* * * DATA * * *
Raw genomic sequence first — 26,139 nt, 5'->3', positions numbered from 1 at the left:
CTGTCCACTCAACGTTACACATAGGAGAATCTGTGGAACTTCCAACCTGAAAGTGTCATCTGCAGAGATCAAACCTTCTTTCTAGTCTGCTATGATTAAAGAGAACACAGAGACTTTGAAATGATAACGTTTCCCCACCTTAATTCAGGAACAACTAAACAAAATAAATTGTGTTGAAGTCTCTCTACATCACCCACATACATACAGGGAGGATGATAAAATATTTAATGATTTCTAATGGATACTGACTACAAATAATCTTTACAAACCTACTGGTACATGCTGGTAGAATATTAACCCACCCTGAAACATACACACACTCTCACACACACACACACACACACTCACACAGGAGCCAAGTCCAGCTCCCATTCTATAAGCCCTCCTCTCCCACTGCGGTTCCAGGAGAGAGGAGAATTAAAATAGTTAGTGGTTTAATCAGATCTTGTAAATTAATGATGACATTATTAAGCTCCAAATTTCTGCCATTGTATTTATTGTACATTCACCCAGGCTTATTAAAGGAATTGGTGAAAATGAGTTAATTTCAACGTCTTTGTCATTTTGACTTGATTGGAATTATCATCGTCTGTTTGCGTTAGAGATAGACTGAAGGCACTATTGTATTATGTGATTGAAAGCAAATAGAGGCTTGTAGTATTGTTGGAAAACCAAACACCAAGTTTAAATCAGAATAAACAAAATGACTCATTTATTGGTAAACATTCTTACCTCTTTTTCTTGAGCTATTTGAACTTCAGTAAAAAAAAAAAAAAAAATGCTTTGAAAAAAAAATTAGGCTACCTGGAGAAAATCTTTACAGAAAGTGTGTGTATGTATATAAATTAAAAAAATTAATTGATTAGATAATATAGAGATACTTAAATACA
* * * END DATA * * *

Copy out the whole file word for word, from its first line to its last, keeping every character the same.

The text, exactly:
Raw genomic sequence first — 26,139 nt, 5'->3', positions numbered from 1 at the left:
CTGTCCACTCAACGTTACACATAGGAGAATCTGTGGAACTTCCAACCTGAAAGTGTCATCTGCAGAGATCAAACCTTCTTTCTAGTCTGCTATGATTAAAGAGAACACAGAGACTTTGAAATGATAACGTTTCCCCACCTTAATTCAGGAACAACTAAACAAAATAAATTGTGTTGAAGTCTCTCTACATCACCCACATACATACAGGGAGGATGATAAAATATTTAATGATTTCTAATGGATACTGACTACAAATAATCTTTACAAACCTACTGGTACATGCTGGTAGAATATTAACCCACCCTGAAACATACACACACTCTCACACACACACACACACACACTCACACAGGAGCCAAGTCCAGCTCCCATTCTATAAGCCCTCCTCTCCCACTGCGGTTCCAGGAGAGAGGAGAATTAAAATAGTTAGTGGTTTAATCAGATCTTGTAAATTAATGATGACATTATTAAGCTCCAAATTTCTGCCATTGTATTTATTGTACATTCACCCAGGCTTATTAAAGGAATTGGTGAAAATGAGTTAATTTCAACGTCTTTGTCATTTTGACTTGATTGGAATTATCATCGTCTGTTTGCGTTAGAGATAGACTGAAGGCACTATTGTATTATGTGATTGAAAGCAAATAGAGGCTTGTAGTATTGTTGGAAAACCAAACACCAAGTTTAAATCAGAATAAACAAAATGACTCATTTATTGGTAAACATTCTTACCTCTTTTTCTTGAGCTATTTGAACTTCAGTAAAAAAAAAAAAAAAAATGCTTTGAAAAAAAAATTAGGCTACCTGGAGAAAATCTTTACAGAAAGTGTGTGTATGTATATAAATTAAAAAAATTAATTGATTAGATAATATAGAGATACTTAAATACA